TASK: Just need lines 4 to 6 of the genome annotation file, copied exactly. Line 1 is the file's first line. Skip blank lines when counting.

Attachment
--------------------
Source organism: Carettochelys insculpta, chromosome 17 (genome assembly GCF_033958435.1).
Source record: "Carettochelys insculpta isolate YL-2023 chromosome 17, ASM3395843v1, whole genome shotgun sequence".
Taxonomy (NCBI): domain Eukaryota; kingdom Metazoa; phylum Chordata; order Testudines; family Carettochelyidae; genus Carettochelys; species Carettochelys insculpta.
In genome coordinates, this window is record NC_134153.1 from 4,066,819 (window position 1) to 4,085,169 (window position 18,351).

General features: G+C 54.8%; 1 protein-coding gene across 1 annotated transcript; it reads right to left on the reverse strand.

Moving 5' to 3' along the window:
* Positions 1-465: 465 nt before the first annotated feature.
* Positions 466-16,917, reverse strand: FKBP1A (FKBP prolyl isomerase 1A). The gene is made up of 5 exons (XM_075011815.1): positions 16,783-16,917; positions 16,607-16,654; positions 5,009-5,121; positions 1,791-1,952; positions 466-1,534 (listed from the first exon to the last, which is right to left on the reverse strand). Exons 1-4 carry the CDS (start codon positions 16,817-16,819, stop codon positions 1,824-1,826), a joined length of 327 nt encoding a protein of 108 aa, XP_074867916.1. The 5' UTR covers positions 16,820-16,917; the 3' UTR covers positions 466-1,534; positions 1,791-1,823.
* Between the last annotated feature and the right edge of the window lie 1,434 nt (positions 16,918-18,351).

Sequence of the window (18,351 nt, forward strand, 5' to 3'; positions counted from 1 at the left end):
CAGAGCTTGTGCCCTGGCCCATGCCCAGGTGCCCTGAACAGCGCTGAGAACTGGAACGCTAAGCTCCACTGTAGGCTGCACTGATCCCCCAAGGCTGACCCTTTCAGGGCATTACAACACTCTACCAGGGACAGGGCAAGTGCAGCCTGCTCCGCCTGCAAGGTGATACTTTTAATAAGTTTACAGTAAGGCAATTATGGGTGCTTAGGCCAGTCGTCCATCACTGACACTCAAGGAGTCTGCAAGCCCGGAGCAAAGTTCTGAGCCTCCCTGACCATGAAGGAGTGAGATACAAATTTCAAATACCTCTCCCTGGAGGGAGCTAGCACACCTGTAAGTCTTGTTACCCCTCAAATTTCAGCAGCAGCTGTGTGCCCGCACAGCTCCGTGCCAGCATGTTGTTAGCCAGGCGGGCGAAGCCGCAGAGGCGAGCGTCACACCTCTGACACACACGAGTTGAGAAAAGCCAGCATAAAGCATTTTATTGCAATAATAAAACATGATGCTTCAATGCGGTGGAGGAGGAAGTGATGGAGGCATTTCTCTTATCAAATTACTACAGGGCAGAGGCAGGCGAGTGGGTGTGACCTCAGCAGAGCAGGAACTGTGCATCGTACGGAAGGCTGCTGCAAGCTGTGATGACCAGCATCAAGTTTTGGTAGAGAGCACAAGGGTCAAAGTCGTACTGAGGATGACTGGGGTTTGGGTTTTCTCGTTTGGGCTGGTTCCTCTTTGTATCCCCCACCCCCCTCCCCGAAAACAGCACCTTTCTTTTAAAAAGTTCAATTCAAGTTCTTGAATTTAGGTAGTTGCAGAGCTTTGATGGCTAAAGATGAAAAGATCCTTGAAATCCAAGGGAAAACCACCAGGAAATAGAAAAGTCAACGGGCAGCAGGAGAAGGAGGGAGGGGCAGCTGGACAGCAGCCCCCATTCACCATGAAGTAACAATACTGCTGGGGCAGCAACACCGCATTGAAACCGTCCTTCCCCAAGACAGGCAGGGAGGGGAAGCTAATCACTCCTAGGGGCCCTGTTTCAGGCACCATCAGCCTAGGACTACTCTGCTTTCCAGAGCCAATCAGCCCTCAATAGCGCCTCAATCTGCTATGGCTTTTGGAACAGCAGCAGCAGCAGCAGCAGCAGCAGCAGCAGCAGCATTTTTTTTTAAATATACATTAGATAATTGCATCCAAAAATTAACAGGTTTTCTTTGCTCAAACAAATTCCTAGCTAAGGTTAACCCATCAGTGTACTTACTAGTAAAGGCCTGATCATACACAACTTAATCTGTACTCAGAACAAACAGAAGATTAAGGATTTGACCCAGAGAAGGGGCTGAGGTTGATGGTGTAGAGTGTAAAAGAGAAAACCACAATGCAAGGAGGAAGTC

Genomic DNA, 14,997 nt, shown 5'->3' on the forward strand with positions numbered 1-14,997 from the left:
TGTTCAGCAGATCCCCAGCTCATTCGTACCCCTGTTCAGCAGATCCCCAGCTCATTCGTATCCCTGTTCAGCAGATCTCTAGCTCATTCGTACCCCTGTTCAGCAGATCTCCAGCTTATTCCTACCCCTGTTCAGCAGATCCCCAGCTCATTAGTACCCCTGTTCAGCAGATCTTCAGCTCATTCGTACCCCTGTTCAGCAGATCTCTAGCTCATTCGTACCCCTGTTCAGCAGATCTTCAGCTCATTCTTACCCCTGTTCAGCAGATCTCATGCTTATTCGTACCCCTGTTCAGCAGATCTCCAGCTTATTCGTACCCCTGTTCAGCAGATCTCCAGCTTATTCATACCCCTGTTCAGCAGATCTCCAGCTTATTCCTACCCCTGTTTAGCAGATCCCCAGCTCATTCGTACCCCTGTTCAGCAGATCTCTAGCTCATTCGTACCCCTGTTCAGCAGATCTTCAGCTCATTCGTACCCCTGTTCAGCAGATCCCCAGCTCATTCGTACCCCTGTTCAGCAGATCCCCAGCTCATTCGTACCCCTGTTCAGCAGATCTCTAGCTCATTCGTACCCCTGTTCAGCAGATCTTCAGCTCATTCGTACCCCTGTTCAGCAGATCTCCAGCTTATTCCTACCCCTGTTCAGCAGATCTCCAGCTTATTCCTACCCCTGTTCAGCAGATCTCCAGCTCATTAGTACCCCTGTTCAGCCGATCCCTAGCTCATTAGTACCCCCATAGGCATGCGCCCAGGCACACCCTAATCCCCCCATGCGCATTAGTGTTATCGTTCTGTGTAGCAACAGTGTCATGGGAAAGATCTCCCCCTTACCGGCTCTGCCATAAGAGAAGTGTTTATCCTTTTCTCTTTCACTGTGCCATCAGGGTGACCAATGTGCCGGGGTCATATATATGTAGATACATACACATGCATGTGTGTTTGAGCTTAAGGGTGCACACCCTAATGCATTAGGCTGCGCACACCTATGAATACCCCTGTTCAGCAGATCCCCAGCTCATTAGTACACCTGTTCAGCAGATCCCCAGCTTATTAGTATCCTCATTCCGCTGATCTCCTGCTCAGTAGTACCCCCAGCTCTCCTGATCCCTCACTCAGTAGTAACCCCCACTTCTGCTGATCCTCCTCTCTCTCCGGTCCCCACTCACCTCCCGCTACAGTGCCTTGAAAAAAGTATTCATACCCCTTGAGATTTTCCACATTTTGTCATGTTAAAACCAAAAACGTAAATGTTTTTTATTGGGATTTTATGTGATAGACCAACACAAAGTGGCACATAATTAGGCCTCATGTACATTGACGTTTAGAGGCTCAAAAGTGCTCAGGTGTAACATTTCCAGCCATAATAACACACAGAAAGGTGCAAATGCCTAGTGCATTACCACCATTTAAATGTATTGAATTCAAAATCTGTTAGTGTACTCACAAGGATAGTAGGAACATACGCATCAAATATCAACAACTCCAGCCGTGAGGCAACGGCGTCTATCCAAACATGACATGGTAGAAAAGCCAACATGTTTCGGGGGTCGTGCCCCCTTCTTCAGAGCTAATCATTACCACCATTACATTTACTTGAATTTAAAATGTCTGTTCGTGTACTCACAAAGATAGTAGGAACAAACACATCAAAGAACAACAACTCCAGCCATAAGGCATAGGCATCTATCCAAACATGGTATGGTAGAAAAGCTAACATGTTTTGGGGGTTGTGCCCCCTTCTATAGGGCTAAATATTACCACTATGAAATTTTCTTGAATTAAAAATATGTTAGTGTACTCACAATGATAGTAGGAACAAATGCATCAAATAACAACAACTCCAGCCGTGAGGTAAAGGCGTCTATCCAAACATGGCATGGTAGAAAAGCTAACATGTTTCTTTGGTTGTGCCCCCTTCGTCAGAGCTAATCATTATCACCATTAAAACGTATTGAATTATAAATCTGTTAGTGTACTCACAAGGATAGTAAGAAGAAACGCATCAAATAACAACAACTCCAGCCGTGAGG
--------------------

In genome coordinates, this window is record NC_134153.1 from 4,066,819 (window position 1) to 4,085,169 (window position 18,351).

General features: G+C 54.8%; 1 protein-coding gene across 1 annotated transcript; it reads right to left on the reverse strand.

Moving 5' to 3' along the window: